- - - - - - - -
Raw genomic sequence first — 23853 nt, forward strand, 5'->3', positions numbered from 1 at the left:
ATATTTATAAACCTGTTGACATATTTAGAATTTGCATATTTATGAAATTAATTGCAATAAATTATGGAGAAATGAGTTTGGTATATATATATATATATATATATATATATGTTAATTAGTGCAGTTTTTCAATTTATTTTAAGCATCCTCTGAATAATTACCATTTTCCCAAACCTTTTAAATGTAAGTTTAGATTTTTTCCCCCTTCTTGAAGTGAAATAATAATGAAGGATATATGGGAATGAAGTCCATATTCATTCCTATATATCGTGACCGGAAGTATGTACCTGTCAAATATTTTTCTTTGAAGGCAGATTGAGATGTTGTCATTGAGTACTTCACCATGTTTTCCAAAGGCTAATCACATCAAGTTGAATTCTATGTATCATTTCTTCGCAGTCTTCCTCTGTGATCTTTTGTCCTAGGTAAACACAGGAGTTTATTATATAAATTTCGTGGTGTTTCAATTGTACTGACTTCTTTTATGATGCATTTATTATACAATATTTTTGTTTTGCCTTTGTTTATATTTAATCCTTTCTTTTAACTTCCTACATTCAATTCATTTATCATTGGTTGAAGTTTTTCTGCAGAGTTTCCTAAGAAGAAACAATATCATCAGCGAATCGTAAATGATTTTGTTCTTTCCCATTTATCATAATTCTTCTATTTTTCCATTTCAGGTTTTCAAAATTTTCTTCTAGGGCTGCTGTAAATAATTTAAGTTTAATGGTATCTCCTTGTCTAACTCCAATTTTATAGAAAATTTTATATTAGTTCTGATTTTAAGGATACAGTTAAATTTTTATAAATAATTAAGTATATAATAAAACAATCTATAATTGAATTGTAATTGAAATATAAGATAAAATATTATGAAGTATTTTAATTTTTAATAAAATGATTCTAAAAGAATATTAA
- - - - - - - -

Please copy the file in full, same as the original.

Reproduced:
Raw genomic sequence first — 23853 nt, forward strand, 5'->3', positions numbered from 1 at the left:
ATATTTATAAACCTGTTGACATATTTAGAATTTGCATATTTATGAAATTAATTGCAATAAATTATGGAGAAATGAGTTTGGTATATATATATATATATATATATATATATGTTAATTAGTGCAGTTTTTCAATTTATTTTAAGCATCCTCTGAATAATTACCATTTTCCCAAACCTTTTAAATGTAAGTTTAGATTTTTTCCCCCTTCTTGAAGTGAAATAATAATGAAGGATATATGGGAATGAAGTCCATATTCATTCCTATATATCGTGACCGGAAGTATGTACCTGTCAAATATTTTTCTTTGAAGGCAGATTGAGATGTTGTCATTGAGTACTTCACCATGTTTTCCAAAGGCTAATCACATCAAGTTGAATTCTATGTATCATTTCTTCGCAGTCTTCCTCTGTGATCTTTTGTCCTAGGTAAACACAGGAGTTTATTATATAAATTTCGTGGTGTTTCAATTGTACTGACTTCTTTTATGATGCATTTATTATACAATATTTTTGTTTTGCCTTTGTTTATATTTAATCCTTTCTTTTAACTTCCTACATTCAATTCATTTATCATTGGTTGAAGTTTTTCTGCAGAGTTTCCTAAGAAGAAACAATATCATCAGCGAATCGTAAATGATTTTGTTCTTTCCCATTTATCATAATTCTTCTATTTTTCCATTTCAGGTTTTCAAAATTTTCTTCTAGGGCTGCTGTAAATAATTTAAGTTTAATGGTATCTCCTTGTCTAACTCCAATTTTATAGAAAATTTTATATTAGTTCTGATTTTAAGGATACAGTTAAATTTTTATAAATAATTAAGTATATAATAAAACAATCTATAATTGAATTGTAATTGAAATATAAGATAAAATATTATGAAGTATTTTAATTTTTAATAAAATGATTCTAAAAGAATATTAA